Sunday Verse 7: Christmas Rambles

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While the world has turned its thoughts to Christmas, other matters intrude: In the US, many are preoccupied by the much-hyped “fiscal cliff” and the planned increase in taxes as well as the aftermath of the the horrific shooting at the elementary school — the one in which no one had a weapon to defend themselves with. The US government’s plans to exact more taxes, and to reduce Constitutional freedoms, are much discussed. I have obligations, voluntarily undertaken, remaining from the “Food for Thought Award” — and they include this seventh in a series on Sunday verses that have inspired my thought. In this instance, Luke 2 comes to mind, as it is both an account of the birth of of Jesus, and it begins with an announcement of government taxation: [...]

Sunday Verse 6: Two Worlds

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One rather famous verse in the synoptic Gospels (such as in Matthew 21) includes this line: “Render unto Caesar the things which are Caesar’s; and unto God the things that are God’s.” The same chapter contains many other recognizable phrases, and it has long intrigued me how many different Biblical expressions have made it to English conversational or literary use. For example, in this chapter are found the expression “Many are called, but few are chosen” and “Show me the money!” (often translated as “show me the tribute money” or “show the the tribute coin”). [...]

Sunday Verse 5: Mammon and Rewards

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I’ve been enjoying recent re-visits to Ayn Rand’s work, and my own Lady Anne has just re-read the full text of Atlas Shrugged and is plowing through Rand’s non-fiction work now. This makes for enjoyable discussions (but I confess a bias toward always considering discussions with my Lady to be enjoyable). Along the way (and spurred by Rand’s The Virtue of Selfishness available here as a .PDF file), some lively and surprisingly vehement discussions about definitions of “selfishness” and “self-interest” and “altruism” have taken place, and I have another post on that topic coming soon. But for my purposes at the moment, in this discussion of thought-provoking Bible verses pursuant to the Food for Thought award based on Citizen Tom’s rather flattering nomination, I’m going to look at Biblical treatments of wealth, and a slightly different take on altruism. [...]

These Things Think Upon

In the “Food for Thought” Sunday posts, by nomination of Citizen Tom, and snuck in barely on Sunday after a period of traveling: Philippians 4 has an exhortation that is appropriate for Thanksgiving — and it is a reminder to be optimistic, and to manage your thoughts. In the Young’s Literal Translation: 8 As to the rest, brethren, as many things as are true, as many as [are] grave, as many as [are] righteous, as many as [are] pure, as many as [are] lovely, as many as [are] of good report, if any worthiness, and if any praise, these things think upon; [...]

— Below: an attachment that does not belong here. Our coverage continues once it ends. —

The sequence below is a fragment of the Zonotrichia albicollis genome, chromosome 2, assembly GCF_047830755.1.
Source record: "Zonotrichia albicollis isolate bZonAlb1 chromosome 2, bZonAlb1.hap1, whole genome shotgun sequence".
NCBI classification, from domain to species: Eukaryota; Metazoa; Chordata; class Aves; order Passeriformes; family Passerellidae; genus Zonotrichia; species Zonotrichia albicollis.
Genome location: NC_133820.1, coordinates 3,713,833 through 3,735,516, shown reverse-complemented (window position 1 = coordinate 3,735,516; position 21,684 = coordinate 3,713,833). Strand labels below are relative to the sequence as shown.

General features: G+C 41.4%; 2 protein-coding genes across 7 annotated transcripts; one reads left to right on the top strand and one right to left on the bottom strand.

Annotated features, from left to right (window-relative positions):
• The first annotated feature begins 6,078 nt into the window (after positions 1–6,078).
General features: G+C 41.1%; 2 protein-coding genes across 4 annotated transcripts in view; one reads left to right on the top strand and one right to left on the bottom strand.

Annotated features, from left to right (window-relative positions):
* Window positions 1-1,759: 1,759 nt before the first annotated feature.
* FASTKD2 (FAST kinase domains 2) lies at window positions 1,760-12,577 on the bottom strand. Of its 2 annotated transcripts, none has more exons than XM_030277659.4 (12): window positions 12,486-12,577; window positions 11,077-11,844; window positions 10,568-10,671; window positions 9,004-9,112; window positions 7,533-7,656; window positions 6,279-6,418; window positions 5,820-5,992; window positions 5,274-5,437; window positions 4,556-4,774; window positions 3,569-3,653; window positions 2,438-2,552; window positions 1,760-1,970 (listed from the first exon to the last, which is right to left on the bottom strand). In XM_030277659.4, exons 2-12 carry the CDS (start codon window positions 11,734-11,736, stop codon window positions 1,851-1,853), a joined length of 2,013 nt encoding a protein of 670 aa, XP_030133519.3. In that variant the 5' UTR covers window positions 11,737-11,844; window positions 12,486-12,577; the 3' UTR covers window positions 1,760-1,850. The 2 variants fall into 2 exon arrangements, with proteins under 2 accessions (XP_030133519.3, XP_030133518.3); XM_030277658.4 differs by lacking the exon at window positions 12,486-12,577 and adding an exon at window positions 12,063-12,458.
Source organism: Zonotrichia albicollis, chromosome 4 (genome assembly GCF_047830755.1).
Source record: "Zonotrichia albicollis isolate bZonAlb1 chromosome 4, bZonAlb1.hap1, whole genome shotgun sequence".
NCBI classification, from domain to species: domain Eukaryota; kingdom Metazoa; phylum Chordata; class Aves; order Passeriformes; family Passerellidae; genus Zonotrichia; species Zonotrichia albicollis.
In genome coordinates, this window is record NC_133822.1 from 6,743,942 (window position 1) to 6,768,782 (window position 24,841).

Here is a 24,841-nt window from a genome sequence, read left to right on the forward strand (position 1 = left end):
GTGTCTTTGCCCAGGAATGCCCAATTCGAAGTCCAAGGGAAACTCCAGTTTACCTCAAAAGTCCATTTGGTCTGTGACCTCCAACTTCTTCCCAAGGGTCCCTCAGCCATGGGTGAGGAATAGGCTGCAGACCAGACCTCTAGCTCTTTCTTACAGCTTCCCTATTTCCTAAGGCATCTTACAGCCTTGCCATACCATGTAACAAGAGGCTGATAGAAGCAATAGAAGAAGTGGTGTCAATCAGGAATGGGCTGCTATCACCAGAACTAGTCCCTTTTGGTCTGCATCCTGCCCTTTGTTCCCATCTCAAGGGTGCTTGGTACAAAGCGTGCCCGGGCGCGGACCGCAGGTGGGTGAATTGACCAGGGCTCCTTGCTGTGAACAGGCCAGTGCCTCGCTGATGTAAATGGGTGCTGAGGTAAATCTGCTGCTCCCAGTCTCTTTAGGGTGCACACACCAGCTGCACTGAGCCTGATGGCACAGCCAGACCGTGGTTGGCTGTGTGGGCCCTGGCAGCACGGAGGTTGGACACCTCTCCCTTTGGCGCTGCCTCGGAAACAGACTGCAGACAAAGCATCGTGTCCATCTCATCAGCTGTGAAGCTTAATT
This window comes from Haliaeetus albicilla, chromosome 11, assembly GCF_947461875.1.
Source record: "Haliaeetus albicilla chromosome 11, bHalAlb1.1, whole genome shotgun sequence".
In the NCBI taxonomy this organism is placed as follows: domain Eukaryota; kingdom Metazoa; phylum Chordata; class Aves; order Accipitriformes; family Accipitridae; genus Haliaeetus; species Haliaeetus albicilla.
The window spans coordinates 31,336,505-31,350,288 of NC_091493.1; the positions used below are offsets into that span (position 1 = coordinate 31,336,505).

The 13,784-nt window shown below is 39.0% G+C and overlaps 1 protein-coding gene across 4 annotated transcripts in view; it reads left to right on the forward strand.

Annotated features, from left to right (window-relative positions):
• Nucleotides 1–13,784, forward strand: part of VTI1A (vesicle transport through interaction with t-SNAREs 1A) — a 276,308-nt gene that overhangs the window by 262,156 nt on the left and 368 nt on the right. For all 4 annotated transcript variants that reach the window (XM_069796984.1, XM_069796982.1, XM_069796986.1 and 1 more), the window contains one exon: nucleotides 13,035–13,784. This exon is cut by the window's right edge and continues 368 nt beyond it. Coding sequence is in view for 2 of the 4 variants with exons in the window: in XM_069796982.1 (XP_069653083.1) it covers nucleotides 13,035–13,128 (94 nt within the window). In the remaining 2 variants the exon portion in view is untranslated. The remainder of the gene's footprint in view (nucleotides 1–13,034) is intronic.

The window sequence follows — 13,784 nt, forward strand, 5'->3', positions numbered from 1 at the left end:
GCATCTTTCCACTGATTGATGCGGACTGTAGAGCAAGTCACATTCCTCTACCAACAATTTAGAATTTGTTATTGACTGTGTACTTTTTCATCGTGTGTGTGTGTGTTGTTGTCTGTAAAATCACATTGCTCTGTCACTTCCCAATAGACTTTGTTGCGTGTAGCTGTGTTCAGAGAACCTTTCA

A Spirit of Power, Love and a Sound Mind

I am traveling, but have a short note in the spirit of the Food for Thought series on Biblical verses. In 2 Timothy 1, when Paul is encouraging young Timothy to get out and get busy, he includes this line: 7 for God did not give us a spirit of fear, but of power, and of love, and of a sound mind No matter what one believes as to origins, there is no doubt that this combination — a “spirit of power” combined with love and a sound mind — is a very potent combination. These are the attributes shown by America’s inspired founding fathers, and they have been shown in other groups from time to time throughout history, though not with perhaps so lasting or consequential a result. But while it is rare for groups to employ this combination together for a joint purpose, we can each strive as individual to develop and maintain these qualities independently. We each face challenges, large and small — and that sense of the size of the challenge is very personal. What might appear small to an observer can be large enough to you when it is right in your way, and in your mind. [...]

That last quote from Matthew 12

In my musings Sunday, I left one connection out between the Bible’s Matthew 12 and presidential statements: Matthew 12:29 “Or else how can one enter into a strong man’s house, and spoil his goods, except he first bind the strong man? and then he will spoil his house.” [...]

Sunday Verse 4: Presidential Musings

Matthew 12 is telling part of the story of Jesus, and two aspects of this chapter struck me. First, it has been the source of a number of statements that are commonly associated with US presidents, and second that it also contains a reference applicable to our current one. [...]

Sunday Verse 3

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This is the third in a series of Sunday posts related to the Food for Thought award from Citizen Tom:

The Bible’s New Testament includes the same story of Jesus told by multiple authors, Matthew, Mark and Luke. These are called the “synoptic Gospels” where “synoptic” means “same view” (usually rendered as “seen together). [...]

Sunday Verse 2: Root of Evil

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As noted last Sunday, I’ve been given the “Food for Thought Award” (nominated by Citizen Tom) — and it has some obligations. Among them are these writings, on seven Biblical verses that have been significant or inspirational to me. This is the second. There are nominations involved as well, and a few sprang immediately to mind. My old friend the extraordinary SeraphimSigrist would be an ideal candidate, for one — his thoughtful writings reflect his beneficent doings in his travels far and wide spreading his faith. I always learn something interesting from him. [...]